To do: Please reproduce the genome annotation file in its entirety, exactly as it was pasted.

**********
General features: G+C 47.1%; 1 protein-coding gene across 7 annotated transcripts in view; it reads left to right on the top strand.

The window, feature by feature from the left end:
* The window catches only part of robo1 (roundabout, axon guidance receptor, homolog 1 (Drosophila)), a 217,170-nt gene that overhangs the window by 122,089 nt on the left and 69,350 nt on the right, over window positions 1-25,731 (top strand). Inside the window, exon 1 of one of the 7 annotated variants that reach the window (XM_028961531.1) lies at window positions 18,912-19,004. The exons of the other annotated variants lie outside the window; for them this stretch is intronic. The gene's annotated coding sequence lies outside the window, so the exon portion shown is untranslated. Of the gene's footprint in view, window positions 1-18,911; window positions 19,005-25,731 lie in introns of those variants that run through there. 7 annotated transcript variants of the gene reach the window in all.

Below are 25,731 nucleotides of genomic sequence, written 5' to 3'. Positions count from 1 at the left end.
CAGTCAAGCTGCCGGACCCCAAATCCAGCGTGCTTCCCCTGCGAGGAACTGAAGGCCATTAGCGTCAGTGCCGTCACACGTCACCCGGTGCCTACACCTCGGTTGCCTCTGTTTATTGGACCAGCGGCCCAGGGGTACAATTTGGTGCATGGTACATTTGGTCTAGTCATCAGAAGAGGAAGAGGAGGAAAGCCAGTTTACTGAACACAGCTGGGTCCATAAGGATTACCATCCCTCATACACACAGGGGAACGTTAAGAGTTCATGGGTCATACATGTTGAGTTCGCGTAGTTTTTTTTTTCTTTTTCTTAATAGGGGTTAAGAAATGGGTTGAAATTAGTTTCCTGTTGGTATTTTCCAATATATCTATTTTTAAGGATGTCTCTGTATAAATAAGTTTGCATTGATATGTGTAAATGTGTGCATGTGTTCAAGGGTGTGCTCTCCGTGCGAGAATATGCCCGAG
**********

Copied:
General features: G+C 47.1%; 1 protein-coding gene across 7 annotated transcripts in view; it reads left to right on the top strand.

The window, feature by feature from the left end:
* The window catches only part of robo1 (roundabout, axon guidance receptor, homolog 1 (Drosophila)), a 217,170-nt gene that overhangs the window by 122,089 nt on the left and 69,350 nt on the right, over window positions 1-25,731 (top strand). Inside the window, exon 1 of one of the 7 annotated variants that reach the window (XM_028961531.1) lies at window positions 18,912-19,004. The exons of the other annotated variants lie outside the window; for them this stretch is intronic. The gene's annotated coding sequence lies outside the window, so the exon portion shown is untranslated. Of the gene's footprint in view, window positions 1-18,911; window positions 19,005-25,731 lie in introns of those variants that run through there. 7 annotated transcript variants of the gene reach the window in all.

Below are 25,731 nucleotides of genomic sequence, written 5' to 3'. Positions count from 1 at the left end.
CAGTCAAGCTGCCGGACCCCAAATCCAGCGTGCTTCCCCTGCGAGGAACTGAAGGCCATTAGCGTCAGTGCCGTCACACGTCACCCGGTGCCTACACCTCGGTTGCCTCTGTTTATTGGACCAGCGGCCCAGGGGTACAATTTGGTGCATGGTACATTTGGTCTAGTCATCAGAAGAGGAAGAGGAGGAAAGCCAGTTTACTGAACACAGCTGGGTCCATAAGGATTACCATCCCTCATACACACAGGGGAACGTTAAGAGTTCATGGGTCATACATGTTGAGTTCGCGTAGTTTTTTTTTTCTTTTTCTTAATAGGGGTTAAGAAATGGGTTGAAATTAGTTTCCTGTTGGTATTTTCCAATATATCTATTTTTAAGGATGTCTCTGTATAAATAAGTTTGCATTGATATGTGTAAATGTGTGCATGTGTTCAAGGGTGTGCTCTCCGTGCGAGAATATGCCCGAG